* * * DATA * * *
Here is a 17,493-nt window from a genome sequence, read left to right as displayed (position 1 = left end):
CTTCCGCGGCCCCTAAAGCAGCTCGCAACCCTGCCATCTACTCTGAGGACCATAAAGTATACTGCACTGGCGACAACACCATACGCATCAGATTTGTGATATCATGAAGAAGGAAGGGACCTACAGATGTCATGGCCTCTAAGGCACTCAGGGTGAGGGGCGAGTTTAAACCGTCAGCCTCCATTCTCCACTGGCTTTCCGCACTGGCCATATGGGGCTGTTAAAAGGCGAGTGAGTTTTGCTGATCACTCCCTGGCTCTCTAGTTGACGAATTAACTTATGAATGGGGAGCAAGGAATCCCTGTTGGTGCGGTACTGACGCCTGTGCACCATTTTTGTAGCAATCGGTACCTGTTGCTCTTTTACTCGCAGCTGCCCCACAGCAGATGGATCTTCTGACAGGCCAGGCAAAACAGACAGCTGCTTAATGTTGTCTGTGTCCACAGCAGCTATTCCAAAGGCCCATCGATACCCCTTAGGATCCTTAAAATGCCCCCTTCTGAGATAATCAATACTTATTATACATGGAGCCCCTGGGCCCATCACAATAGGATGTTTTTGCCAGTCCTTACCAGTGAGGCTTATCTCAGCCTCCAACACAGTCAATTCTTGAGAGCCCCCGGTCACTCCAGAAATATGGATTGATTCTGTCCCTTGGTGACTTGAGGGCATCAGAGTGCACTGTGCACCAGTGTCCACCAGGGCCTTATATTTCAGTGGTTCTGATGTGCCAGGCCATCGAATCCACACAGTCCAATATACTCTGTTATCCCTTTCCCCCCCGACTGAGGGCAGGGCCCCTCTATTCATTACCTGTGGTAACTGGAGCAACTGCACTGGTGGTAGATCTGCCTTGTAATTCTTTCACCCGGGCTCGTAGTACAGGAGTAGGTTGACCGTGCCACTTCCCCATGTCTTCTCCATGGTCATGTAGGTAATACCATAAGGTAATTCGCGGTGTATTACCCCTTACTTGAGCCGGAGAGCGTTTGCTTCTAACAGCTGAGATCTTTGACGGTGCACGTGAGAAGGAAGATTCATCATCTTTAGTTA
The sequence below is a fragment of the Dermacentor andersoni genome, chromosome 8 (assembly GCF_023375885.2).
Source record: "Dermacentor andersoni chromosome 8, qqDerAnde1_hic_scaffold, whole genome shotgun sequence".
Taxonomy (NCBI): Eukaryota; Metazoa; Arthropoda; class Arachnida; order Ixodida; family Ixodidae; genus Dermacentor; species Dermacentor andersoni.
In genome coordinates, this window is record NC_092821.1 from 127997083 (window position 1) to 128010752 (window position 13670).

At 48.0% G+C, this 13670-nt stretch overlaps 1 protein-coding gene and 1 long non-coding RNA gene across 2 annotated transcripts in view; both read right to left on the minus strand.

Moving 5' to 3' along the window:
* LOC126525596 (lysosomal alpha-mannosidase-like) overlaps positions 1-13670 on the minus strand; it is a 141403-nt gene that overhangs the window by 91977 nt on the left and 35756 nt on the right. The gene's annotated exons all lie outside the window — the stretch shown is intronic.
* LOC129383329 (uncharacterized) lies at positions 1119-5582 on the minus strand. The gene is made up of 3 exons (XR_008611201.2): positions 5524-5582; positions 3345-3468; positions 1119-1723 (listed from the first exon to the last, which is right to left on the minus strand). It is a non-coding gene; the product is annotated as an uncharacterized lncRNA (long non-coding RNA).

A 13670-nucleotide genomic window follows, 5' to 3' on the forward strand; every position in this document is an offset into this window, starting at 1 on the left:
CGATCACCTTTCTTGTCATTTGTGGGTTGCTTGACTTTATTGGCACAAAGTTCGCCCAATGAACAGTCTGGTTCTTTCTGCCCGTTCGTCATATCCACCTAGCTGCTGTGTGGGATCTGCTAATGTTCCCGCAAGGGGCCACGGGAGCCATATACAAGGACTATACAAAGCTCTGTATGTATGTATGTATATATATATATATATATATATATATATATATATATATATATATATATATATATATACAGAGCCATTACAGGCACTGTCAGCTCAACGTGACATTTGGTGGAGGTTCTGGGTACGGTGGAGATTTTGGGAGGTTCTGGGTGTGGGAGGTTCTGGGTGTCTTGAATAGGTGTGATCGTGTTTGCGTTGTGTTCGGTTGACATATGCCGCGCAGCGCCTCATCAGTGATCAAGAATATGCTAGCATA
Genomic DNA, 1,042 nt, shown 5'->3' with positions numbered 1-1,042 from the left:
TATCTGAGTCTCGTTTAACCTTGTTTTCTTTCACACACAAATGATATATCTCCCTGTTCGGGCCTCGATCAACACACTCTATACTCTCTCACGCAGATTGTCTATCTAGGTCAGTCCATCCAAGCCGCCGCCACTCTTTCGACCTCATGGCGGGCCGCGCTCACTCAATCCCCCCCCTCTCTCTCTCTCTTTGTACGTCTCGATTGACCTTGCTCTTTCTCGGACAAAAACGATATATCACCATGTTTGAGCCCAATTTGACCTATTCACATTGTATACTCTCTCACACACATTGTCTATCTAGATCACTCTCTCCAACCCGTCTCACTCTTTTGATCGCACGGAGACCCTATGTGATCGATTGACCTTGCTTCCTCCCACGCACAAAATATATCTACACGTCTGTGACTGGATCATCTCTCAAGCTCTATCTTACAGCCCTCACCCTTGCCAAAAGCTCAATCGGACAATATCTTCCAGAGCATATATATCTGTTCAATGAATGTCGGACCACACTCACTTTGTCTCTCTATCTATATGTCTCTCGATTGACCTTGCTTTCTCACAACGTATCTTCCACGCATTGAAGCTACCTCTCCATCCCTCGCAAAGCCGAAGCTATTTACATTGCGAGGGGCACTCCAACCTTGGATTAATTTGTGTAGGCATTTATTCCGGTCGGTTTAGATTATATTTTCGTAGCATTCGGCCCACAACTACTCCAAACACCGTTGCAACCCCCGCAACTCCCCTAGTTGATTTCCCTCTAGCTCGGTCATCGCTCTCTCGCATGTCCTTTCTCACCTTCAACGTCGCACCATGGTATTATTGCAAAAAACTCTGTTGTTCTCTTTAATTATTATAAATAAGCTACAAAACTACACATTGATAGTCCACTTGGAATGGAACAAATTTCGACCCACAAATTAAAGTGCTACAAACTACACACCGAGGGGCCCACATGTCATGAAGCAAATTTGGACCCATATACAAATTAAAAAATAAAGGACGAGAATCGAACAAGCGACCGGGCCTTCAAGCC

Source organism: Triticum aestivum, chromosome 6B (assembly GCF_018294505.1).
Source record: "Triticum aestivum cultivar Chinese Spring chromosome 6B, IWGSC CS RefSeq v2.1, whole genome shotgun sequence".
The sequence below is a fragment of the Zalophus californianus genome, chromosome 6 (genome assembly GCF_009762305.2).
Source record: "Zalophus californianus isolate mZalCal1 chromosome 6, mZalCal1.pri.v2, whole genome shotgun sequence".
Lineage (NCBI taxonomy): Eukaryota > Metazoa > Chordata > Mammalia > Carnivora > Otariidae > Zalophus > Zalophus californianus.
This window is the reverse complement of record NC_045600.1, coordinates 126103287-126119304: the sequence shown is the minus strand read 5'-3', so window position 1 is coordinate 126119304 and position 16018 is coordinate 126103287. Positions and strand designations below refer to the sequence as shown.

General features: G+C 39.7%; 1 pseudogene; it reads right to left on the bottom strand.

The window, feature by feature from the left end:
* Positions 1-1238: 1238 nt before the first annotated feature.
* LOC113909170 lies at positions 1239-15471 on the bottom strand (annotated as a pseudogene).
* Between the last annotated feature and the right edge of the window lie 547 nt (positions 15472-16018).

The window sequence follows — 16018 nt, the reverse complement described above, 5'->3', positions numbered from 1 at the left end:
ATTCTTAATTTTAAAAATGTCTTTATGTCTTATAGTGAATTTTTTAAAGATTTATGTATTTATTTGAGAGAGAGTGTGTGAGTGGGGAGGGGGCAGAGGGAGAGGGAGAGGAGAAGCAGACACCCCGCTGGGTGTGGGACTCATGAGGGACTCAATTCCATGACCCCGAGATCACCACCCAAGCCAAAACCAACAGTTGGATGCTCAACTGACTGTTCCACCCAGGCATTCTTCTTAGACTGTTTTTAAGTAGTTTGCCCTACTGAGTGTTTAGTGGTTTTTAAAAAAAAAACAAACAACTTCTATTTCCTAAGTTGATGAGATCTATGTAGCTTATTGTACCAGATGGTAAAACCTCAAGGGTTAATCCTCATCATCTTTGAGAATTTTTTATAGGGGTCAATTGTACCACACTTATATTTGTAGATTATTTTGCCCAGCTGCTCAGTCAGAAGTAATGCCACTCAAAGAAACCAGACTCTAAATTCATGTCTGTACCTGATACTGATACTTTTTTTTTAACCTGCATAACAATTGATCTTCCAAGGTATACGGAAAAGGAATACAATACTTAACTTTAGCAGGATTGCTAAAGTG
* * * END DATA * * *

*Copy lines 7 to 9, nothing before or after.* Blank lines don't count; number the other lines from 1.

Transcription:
At 48.0% G+C, this 13670-nt stretch overlaps 1 protein-coding gene and 1 long non-coding RNA gene across 2 annotated transcripts in view; both read right to left on the minus strand.

Moving 5' to 3' along the window:
* LOC126525596 (lysosomal alpha-mannosidase-like) overlaps positions 1-13670 on the minus strand; it is a 141403-nt gene that overhangs the window by 91977 nt on the left and 35756 nt on the right. The gene's annotated exons all lie outside the window — the stretch shown is intronic.